The pH adjusted reverse osmosis sour water 32 is then passed into contact with the high pressure side of reverse osmosis membrane 34 to remove any soluble contaminants present therein and recover from the low pressure side of the reverse osmosis membrane 34 a reverse osmosis permeate 36 and from the high pressure side of the membrane 34 a reverse osmosis retentate 38. It is particularly advantageous to remove selenium from the pH adjusted reverse osmosis feedwater 32. The reverse osmosis membrane 34 of this invention can be obtained employing methods known in the art. The membrane 34 can be a thin film composite membrane possessing a relatively thick, nonwoven fabric backing layer, a porous ultrafiltration membrane as an intermediate layer and a dense non-porous polymeric film as a separation layer. The reverse osmosis membrane 34 that can be used herein is commercially available from Desalination Systems, Inc. (Escondido, Calif.). The reverse osmosis membrane 34 will ordinarily have a sodium chloride rejection of about 97.5 to about 99.9 percent.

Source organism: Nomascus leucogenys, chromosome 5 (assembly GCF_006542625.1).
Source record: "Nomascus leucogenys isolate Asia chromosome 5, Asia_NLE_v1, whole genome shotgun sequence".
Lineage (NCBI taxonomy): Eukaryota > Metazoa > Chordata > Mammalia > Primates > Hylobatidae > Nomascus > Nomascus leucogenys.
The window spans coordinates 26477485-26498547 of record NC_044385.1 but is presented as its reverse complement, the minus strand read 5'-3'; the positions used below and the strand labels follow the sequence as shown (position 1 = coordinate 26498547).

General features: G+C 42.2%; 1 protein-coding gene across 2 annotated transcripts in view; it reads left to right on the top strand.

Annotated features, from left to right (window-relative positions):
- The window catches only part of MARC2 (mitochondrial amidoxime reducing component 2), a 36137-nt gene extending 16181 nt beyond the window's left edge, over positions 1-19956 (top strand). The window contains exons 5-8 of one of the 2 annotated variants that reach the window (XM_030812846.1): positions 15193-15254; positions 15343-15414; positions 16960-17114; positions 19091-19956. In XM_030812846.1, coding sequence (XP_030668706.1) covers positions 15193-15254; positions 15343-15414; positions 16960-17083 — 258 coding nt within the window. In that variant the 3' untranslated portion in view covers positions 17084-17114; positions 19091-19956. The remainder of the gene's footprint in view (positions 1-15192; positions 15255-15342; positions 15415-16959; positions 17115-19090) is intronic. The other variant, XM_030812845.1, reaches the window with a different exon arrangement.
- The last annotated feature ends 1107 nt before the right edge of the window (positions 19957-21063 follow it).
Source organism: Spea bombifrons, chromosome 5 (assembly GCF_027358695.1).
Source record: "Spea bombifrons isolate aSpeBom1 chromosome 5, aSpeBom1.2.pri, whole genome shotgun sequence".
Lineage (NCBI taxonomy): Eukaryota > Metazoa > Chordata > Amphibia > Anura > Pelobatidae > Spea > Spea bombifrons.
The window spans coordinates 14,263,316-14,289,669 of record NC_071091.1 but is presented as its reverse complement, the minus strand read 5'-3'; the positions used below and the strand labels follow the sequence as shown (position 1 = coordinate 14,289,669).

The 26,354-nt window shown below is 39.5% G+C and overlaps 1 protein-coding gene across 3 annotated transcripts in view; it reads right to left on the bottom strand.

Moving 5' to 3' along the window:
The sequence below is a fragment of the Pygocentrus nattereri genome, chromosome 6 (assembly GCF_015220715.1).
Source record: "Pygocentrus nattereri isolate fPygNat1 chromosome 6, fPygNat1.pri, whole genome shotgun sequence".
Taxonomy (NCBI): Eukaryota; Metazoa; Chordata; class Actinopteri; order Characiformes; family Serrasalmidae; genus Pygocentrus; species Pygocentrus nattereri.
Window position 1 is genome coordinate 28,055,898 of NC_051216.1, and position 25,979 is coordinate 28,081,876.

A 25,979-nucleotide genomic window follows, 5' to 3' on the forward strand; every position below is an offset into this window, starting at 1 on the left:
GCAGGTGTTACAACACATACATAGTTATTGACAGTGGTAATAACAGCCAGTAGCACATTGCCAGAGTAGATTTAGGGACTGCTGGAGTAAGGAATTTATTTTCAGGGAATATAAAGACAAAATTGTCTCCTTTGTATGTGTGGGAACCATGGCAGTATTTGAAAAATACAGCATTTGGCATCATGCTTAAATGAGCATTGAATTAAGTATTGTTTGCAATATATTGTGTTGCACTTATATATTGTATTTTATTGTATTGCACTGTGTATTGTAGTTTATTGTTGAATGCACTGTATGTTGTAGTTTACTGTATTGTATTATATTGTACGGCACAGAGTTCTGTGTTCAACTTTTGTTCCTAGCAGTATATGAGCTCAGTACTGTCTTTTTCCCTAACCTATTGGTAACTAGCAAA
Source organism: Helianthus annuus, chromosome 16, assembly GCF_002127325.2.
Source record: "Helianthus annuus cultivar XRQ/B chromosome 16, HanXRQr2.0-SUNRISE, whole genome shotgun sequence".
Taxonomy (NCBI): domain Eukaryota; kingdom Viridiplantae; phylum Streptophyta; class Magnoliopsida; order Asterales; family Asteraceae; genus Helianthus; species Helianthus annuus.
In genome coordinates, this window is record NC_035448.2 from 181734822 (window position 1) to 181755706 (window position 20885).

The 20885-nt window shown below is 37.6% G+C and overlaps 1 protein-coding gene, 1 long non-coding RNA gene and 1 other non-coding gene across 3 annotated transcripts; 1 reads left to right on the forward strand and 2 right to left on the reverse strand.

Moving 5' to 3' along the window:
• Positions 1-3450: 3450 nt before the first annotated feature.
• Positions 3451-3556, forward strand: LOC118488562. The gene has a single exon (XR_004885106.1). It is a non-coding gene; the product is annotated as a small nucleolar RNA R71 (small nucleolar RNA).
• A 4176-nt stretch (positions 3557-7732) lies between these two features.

In general, the reverse osmosis membrane 34 can be formed into any suitable configuration such as a flat sheet, hollow fiber and the like, employing known methods. As one skilled in the art will readily appreciate, the flat sheet can be further formed into a configuration such as a spiral wound module or a plate-and-frame. A preferred configuration for use herein is the spiral wound module. The reverse osmosis membrane 34 possessing a spiral wound module configuration used herein will ordinarily have a diameter of about 8 inches and a length of about 40 inches. The reverse osmosis membrane 34 can typically process about 5 gallons/minute of pH adjusted reverse osmosis sour water 32 at a pressure differential maintained across the membrane 34 from about 200 to about 1,000 psig. A full scale operation can use multiple larger membranes having a commercially available diameter of at least about 8 inches and a length of at least about 60 inches. The reverse osmosis membrane 34 at full scale operation can ordinarily process about 7.5 gallons/minute of pH adjusted reverse osmosis sour water 32 at a pressure differential of from about 200 to about 1,000 psig.